The loss of an arm is the kind of damage that cries out for justice when caused by a negligent company or doctor. Other than paraplegia, quadriplegia or death there are not many injuries that are more tragic than the unnecessary loss of a limb because of someone else’s mistake. Such was the case in a lawsuit, which was big news in injury lawyer circles, in an appeal of a jury verdict against the drug maker Wyeth who had put a drug on the market that when it touched arterial blood would cause the loss of a limb almost immediately. Despite this risk, the drug manufacturer sold the product and had doctors administering it in ways where the contact with arterial blood was bound to happen because of a simple mistake made by a phlebotomist or blood tech putting in an IV needle and hitting an artery rather than a vein. Despite this huge risk, the drug manufacturer made no effort to warn doctors, through the labeling and warning on the product, to be careful about this particular risk. A jury in Vermont awarded millions for this failure to take reasonable steps in violation of state law. The insurance attorneys for the at‑fault company fought the case all the way to the United States Supreme Court. Finally, even with an extremely conservative court, the one-armed musician won her case against the big company and the jury’s verdict was upheld. To read more about the key legal issues in this major case, please check out my law partner, Jim Lewis’, article on our firm web site.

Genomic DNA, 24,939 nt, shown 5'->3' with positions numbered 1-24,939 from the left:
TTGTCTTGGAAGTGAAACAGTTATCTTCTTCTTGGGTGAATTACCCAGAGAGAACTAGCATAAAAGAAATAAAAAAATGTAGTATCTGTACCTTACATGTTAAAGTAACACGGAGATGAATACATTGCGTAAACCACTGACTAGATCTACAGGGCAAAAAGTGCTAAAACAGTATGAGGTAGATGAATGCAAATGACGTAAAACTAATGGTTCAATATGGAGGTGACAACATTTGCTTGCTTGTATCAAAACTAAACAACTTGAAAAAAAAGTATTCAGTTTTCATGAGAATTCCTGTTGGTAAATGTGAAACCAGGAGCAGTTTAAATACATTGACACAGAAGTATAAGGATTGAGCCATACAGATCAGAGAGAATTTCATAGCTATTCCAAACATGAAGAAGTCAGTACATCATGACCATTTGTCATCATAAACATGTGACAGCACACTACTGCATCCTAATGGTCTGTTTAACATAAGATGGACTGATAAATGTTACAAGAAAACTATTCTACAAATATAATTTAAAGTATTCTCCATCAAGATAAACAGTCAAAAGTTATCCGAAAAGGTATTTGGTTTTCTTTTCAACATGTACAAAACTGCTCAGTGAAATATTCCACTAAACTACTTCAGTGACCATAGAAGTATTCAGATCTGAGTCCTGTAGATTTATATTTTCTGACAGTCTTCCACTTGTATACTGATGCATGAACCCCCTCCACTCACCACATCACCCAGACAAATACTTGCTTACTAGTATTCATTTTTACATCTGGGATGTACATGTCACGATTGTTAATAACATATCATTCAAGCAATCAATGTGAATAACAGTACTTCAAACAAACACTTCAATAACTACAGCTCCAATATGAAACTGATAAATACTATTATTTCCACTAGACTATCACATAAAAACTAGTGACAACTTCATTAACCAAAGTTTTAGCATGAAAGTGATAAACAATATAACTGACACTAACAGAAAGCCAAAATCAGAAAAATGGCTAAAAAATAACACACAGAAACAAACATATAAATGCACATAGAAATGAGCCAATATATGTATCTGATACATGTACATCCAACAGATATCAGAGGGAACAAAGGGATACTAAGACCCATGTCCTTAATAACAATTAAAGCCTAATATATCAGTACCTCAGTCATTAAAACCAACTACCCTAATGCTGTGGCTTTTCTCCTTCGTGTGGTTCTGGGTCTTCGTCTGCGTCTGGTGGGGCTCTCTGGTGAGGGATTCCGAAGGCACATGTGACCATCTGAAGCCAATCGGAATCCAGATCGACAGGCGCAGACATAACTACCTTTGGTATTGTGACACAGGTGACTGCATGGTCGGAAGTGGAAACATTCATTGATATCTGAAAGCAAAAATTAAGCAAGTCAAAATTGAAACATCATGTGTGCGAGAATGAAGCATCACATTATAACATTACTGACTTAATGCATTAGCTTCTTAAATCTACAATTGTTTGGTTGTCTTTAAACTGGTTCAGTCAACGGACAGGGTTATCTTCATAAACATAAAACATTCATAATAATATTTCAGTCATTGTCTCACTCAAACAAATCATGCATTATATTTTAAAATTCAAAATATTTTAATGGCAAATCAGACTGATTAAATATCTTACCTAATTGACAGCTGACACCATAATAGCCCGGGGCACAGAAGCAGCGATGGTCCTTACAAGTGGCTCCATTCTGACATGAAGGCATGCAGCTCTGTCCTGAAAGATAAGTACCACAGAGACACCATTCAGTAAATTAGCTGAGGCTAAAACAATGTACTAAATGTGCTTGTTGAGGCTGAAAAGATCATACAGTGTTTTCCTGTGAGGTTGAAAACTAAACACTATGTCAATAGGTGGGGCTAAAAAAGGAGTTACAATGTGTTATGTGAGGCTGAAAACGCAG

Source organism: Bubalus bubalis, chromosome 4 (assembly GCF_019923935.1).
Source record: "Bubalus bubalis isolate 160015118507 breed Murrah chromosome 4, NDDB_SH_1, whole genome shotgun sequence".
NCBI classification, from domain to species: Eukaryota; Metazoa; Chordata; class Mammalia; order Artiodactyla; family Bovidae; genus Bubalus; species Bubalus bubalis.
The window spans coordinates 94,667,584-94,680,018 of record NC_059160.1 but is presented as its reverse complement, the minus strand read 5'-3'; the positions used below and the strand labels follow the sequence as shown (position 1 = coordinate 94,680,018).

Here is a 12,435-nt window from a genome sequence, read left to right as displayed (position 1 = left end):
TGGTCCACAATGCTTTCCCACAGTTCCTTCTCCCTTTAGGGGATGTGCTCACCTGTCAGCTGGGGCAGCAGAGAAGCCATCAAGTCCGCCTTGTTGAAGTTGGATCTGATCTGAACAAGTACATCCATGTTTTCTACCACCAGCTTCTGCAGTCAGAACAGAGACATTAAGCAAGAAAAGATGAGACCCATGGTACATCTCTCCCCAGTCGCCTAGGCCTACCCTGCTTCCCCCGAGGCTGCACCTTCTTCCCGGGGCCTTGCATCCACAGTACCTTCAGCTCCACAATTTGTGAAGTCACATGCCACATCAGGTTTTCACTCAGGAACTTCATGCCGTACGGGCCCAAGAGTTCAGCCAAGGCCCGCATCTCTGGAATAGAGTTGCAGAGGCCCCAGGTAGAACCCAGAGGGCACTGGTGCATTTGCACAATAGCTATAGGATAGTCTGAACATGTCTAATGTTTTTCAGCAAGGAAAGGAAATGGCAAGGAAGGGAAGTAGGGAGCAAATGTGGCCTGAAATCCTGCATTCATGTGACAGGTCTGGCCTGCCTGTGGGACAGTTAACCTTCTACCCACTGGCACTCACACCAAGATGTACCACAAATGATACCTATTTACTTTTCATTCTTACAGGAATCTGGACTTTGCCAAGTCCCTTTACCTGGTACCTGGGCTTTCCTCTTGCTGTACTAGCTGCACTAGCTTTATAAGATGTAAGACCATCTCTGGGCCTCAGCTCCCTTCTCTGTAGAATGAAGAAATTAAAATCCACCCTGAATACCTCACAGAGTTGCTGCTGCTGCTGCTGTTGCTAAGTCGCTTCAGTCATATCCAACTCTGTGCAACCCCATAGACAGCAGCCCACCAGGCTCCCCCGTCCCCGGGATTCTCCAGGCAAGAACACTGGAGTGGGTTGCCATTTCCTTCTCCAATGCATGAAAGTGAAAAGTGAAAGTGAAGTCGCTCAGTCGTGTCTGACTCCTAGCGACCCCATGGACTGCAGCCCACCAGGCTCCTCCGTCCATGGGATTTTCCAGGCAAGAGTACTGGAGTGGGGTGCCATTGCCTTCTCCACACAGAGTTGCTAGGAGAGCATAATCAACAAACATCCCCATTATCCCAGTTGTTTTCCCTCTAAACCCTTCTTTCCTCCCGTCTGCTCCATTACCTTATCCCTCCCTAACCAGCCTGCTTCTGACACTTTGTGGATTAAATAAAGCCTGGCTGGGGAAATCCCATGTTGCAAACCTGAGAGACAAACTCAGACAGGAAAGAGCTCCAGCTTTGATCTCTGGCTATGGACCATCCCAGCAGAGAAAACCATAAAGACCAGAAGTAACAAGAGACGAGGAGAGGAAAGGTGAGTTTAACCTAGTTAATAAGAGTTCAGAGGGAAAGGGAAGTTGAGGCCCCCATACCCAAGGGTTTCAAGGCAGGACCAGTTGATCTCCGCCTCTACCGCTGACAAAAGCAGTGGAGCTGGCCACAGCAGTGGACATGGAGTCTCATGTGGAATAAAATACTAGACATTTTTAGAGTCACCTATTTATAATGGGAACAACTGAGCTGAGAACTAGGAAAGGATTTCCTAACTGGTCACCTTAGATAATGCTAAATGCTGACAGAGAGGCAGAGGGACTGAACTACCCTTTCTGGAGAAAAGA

Shapiro, Cooper Lewis & Appleton personal injury law firm is based in Virginia (VA), near the Northeast North Carolina (NC) border, practicing primarily in the southeastern U.S. and handles only injury law, including car, truck, railroad, and medical negligence cases and more. The firm’s website is: hsinjurylaw.com, the firm edits the injury law blogs Virginia Beach Injuryboard, Norfolk Injuryboard, as well as the Northeast North Carolina Injuryboard and also hosts a video library covering many FAQ’s on personal injury subjects. Lawyers licensed in: VA, NC, SC, WV, DC, KY.